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EDITORIAL: Only merit should count

by kenya-tribune

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The government’s rather cavalier handling of appointments to parastatals, other public organisations and commissions is a mockery of its oft-repeated commitment to ensuring merit and cutting wastefulness.

Sadly, despite frequent public outcry, these positions are still being used to reward sycophants, political cronies, friends, relatives or other busybodies.

This is a shame as these organisations are expected to play specialist roles in the various sectors and should, therefore, be populated only by people who can add value to the jobs.

But what we are increasingly seeing are appointments whose criteria are not clear. President Uhuru Kenyatta’s latest slate of appointments does not inspire confidence at all. He has, as has often happened in the past, filled his list of appointments with politicians who lost in last year’s General Election.

It is as if some individuals must always be catered for by the taxpayer whether we like it or not. There are definitely many other Kenyans who are more qualified than these people who have already had a chance to serve the country before, but will never be given a chance.

Even where the President has reached out for some fresh blood, it is quite clear that the decision was influenced not by their ability to add value to those positions, but by extraneous considerations. There is absolutely no reason why public appointments should be used to placate certain interests.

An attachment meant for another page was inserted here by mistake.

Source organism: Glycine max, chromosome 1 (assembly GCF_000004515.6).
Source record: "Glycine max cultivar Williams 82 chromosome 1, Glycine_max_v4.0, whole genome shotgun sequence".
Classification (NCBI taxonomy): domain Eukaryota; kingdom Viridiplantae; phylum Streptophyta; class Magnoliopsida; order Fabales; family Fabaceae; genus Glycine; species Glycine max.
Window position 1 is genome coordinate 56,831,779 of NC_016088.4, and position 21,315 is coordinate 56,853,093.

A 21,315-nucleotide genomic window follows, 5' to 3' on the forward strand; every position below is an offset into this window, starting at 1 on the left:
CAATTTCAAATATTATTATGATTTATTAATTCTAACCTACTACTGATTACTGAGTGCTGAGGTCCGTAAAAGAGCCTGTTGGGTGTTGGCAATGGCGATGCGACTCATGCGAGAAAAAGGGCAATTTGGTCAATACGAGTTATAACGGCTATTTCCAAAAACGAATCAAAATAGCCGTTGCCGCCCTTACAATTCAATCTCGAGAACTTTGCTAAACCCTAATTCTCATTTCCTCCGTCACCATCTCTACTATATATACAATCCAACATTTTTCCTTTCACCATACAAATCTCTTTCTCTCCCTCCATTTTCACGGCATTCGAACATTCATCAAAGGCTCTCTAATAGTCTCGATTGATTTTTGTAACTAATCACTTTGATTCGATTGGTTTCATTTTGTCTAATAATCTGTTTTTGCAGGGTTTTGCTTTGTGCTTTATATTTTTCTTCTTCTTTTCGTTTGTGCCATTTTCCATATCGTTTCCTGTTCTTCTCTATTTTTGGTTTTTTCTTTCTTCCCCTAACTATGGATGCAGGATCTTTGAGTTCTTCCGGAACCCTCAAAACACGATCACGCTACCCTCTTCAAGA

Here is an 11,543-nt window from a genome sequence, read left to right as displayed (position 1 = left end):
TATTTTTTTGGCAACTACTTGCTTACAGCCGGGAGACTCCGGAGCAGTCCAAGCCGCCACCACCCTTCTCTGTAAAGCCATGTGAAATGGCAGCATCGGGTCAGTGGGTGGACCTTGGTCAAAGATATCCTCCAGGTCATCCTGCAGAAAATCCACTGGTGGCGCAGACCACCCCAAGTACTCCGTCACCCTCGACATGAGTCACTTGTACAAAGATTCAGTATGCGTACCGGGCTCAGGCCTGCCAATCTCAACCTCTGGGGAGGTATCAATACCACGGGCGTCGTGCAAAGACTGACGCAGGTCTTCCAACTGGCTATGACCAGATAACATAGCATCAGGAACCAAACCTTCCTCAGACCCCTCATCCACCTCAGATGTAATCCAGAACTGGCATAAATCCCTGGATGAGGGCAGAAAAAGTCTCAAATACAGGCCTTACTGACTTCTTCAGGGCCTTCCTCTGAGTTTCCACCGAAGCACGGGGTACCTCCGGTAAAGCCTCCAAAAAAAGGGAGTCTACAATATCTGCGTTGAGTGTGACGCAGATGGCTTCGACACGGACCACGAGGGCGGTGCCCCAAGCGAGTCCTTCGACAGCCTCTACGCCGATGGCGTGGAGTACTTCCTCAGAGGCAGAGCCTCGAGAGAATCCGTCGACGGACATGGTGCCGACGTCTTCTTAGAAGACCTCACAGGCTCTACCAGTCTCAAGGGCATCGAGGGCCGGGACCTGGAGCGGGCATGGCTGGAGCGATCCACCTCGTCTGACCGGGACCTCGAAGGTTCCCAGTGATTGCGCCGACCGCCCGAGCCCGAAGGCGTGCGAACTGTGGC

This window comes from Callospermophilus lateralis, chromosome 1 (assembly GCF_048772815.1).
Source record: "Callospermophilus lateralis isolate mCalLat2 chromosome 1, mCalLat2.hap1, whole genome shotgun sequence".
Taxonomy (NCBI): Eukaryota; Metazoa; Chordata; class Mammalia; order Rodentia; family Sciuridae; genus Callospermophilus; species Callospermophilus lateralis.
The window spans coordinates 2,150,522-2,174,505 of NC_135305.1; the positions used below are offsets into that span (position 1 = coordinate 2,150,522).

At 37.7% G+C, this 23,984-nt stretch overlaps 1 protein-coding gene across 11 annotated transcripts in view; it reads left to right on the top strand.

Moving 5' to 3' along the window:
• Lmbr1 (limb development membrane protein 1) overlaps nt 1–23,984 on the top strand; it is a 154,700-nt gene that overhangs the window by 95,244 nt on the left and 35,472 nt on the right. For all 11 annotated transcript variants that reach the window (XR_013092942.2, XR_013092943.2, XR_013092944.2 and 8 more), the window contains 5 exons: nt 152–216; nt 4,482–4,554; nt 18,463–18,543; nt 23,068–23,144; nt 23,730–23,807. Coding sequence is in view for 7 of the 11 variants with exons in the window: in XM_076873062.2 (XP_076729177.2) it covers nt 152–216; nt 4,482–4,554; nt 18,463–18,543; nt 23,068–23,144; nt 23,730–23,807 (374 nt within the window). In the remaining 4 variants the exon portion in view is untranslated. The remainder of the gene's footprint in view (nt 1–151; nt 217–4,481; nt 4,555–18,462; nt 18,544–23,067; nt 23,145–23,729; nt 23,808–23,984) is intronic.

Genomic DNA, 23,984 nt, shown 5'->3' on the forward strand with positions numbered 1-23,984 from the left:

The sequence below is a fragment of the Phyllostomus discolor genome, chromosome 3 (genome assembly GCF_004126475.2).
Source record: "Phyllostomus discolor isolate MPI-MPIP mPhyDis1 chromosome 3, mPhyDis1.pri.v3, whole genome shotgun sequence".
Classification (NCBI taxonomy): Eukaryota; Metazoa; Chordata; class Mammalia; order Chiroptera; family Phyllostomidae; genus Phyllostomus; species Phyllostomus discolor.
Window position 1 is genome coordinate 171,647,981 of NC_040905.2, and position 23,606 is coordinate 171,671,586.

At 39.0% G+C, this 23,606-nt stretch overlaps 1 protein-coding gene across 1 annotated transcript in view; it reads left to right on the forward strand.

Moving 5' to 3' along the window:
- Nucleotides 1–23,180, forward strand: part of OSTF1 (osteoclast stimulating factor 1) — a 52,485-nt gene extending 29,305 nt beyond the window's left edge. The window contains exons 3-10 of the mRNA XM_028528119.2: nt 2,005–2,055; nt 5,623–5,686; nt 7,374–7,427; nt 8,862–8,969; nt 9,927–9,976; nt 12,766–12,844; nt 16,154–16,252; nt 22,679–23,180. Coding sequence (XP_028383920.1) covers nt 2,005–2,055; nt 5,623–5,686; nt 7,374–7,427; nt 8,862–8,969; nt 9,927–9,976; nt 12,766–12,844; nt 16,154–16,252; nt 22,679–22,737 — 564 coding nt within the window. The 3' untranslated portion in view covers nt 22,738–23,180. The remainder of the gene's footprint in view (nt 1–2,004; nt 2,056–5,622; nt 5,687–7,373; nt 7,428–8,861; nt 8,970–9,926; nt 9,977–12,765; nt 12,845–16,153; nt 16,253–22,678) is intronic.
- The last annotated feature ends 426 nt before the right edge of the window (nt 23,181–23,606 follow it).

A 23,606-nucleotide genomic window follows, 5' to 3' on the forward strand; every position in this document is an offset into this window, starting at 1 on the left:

Indeed, at a time when the government is cash-strapped, it is callous to pile on new burden.

There has been past talk about parastatal reform, with a committee picked to evaluate and rationalise these organisations, through which the haemorrhaging of public funds continues.

In some sectors, including education, there are just too many of these organisations, which just end up duplicating roles.

The most logical thing is to merge some of these and disband others. The journey to a lean and efficient government that delivers the goods must begin with shedding of some of these organisations that are only notorious for mismanagement and embezzlement of public resources.

We must retain only parastatals that have a valuable role to play, and most importantly, give clear guidelines on the recruitment of directors and staff.

These positions must be advertised and competitively filled to give the very best an opportunity to compete for those slots.

The public sector must cease to be a cash cow for a few and a source of employment for the well-connected and be an avenue to identify, harness and reward talent that yields dividends.

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